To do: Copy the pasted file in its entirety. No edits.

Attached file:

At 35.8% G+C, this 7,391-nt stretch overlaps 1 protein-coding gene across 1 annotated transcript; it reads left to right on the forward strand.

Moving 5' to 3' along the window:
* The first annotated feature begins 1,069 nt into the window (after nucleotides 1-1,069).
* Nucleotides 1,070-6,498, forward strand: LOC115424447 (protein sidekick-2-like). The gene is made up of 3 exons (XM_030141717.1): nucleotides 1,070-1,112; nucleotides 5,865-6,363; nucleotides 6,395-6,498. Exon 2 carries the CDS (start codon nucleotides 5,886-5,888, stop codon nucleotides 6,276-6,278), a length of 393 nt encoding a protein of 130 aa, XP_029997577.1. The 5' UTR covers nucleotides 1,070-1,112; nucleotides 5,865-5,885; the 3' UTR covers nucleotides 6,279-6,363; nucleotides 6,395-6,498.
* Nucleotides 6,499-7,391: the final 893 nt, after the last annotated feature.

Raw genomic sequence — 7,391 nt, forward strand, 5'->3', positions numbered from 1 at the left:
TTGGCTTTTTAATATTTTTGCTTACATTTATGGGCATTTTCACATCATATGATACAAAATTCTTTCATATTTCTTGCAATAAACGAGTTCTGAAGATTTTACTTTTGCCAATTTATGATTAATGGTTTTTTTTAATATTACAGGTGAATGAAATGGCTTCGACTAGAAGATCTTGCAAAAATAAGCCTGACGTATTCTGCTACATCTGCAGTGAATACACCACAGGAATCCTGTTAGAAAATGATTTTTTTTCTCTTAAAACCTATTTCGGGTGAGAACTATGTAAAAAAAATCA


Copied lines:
At 35.8% G+C, this 7,391-nt stretch overlaps 1 protein-coding gene across 1 annotated transcript; it reads left to right on the forward strand.

Moving 5' to 3' along the window:
* The first annotated feature begins 1,069 nt into the window (after nucleotides 1-1,069).
* Nucleotides 1,070-6,498, forward strand: LOC115424447 (protein sidekick-2-like). The gene is made up of 3 exons (XM_030141717.1): nucleotides 1,070-1,112; nucleotides 5,865-6,363; nucleotides 6,395-6,498. Exon 2 carries the CDS (start codon nucleotides 5,886-5,888, stop codon nucleotides 6,276-6,278), a length of 393 nt encoding a protein of 130 aa, XP_029997577.1. The 5' UTR covers nucleotides 1,070-1,112; nucleotides 5,865-5,885; the 3' UTR covers nucleotides 6,279-6,363; nucleotides 6,395-6,498.
* Nucleotides 6,499-7,391: the final 893 nt, after the last annotated feature.

Raw genomic sequence — 7,391 nt, forward strand, 5'->3', positions numbered from 1 at the left:
TTGGCTTTTTAATATTTTTGCTTACATTTATGGGCATTTTCACATCATATGATACAAAATTCTTTCATATTTCTTGCAATAAACGAGTTCTGAAGATTTTACTTTTGCCAATTTATGATTAATGGTTTTTTTTAATATTACAGGTGAATGAAATGGCTTCGACTAGAAGATCTTGCAAAAATAAGCCTGACGTATTCTGCTACATCTGCAGTGAATACACCACAGGAATCCTGTTAGAAAATGATTTTTTTTCTCTTAAAACCTATTTCGGGTGAGAACTATGTAAAAAAAATCA